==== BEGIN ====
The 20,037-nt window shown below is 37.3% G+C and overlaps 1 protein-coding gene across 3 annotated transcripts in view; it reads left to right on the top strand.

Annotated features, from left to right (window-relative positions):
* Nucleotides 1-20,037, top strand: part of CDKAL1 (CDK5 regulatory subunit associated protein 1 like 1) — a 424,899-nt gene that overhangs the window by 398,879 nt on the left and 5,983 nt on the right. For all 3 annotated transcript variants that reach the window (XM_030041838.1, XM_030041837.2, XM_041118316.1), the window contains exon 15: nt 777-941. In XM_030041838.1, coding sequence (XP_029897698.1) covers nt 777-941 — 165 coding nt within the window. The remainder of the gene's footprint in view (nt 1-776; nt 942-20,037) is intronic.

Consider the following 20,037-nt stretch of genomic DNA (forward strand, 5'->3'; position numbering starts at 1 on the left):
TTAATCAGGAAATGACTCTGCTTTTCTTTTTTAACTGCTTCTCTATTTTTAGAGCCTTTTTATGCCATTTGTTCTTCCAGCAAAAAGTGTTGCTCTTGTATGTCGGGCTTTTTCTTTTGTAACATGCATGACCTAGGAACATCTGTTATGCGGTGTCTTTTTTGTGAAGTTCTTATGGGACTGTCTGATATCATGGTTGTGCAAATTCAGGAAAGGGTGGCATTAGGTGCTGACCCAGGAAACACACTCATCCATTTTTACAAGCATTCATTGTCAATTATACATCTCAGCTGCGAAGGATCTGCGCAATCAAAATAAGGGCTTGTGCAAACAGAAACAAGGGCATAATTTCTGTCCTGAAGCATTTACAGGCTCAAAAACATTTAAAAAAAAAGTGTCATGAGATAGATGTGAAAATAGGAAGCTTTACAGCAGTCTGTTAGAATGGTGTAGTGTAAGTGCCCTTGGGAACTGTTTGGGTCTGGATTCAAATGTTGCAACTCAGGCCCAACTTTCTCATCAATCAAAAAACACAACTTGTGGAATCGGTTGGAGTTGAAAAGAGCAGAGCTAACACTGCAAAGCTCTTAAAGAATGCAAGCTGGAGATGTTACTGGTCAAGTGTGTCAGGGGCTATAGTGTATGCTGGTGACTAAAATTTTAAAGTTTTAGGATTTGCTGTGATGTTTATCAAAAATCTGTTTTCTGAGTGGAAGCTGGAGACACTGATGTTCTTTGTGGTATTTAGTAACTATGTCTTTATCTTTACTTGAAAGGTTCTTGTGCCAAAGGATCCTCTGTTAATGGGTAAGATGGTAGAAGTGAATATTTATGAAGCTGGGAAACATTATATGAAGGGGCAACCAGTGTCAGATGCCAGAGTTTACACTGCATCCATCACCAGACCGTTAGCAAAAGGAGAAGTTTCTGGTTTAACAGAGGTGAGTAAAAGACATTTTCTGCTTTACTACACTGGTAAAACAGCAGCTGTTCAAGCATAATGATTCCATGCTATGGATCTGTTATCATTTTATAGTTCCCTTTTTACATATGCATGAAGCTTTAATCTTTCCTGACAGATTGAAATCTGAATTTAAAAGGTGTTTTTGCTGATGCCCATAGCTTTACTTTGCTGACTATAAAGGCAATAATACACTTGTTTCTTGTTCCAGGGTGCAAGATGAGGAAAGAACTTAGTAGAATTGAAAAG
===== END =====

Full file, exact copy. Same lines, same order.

The 20,037-nt window shown below is 37.3% G+C and overlaps 1 protein-coding gene across 3 annotated transcripts in view; it reads left to right on the top strand.

Annotated features, from left to right (window-relative positions):
* Nucleotides 1-20,037, top strand: part of CDKAL1 (CDK5 regulatory subunit associated protein 1 like 1) — a 424,899-nt gene that overhangs the window by 398,879 nt on the left and 5,983 nt on the right. For all 3 annotated transcript variants that reach the window (XM_030041838.1, XM_030041837.2, XM_041118316.1), the window contains exon 15: nt 777-941. In XM_030041838.1, coding sequence (XP_029897698.1) covers nt 777-941 — 165 coding nt within the window. The remainder of the gene's footprint in view (nt 1-776; nt 942-20,037) is intronic.

Consider the following 20,037-nt stretch of genomic DNA (forward strand, 5'->3'; position numbering starts at 1 on the left):
TTAATCAGGAAATGACTCTGCTTTTCTTTTTTAACTGCTTCTCTATTTTTAGAGCCTTTTTATGCCATTTGTTCTTCCAGCAAAAAGTGTTGCTCTTGTATGTCGGGCTTTTTCTTTTGTAACATGCATGACCTAGGAACATCTGTTATGCGGTGTCTTTTTTGTGAAGTTCTTATGGGACTGTCTGATATCATGGTTGTGCAAATTCAGGAAAGGGTGGCATTAGGTGCTGACCCAGGAAACACACTCATCCATTTTTACAAGCATTCATTGTCAATTATACATCTCAGCTGCGAAGGATCTGCGCAATCAAAATAAGGGCTTGTGCAAACAGAAACAAGGGCATAATTTCTGTCCTGAAGCATTTACAGGCTCAAAAACATTTAAAAAAAAAGTGTCATGAGATAGATGTGAAAATAGGAAGCTTTACAGCAGTCTGTTAGAATGGTGTAGTGTAAGTGCCCTTGGGAACTGTTTGGGTCTGGATTCAAATGTTGCAACTCAGGCCCAACTTTCTCATCAATCAAAAAACACAACTTGTGGAATCGGTTGGAGTTGAAAAGAGCAGAGCTAACACTGCAAAGCTCTTAAAGAATGCAAGCTGGAGATGTTACTGGTCAAGTGTGTCAGGGGCTATAGTGTATGCTGGTGACTAAAATTTTAAAGTTTTAGGATTTGCTGTGATGTTTATCAAAAATCTGTTTTCTGAGTGGAAGCTGGAGACACTGATGTTCTTTGTGGTATTTAGTAACTATGTCTTTATCTTTACTTGAAAGGTTCTTGTGCCAAAGGATCCTCTGTTAATGGGTAAGATGGTAGAAGTGAATATTTATGAAGCTGGGAAACATTATATGAAGGGGCAACCAGTGTCAGATGCCAGAGTTTACACTGCATCCATCACCAGACCGTTAGCAAAAGGAGAAGTTTCTGGTTTAACAGAGGTGAGTAAAAGACATTTTCTGCTTTACTACACTGGTAAAACAGCAGCTGTTCAAGCATAATGATTCCATGCTATGGATCTGTTATCATTTTATAGTTCCCTTTTTACATATGCATGAAGCTTTAATCTTTCCTGACAGATTGAAATCTGAATTTAAAAGGTGTTTTTGCTGATGCCCATAGCTTTACTTTGCTGACTATAAAGGCAATAATACACTTGTTTCTTGTTCCAGGGTGCAAGATGAGGAAAGAACTTAGTAGAATTGAAAAG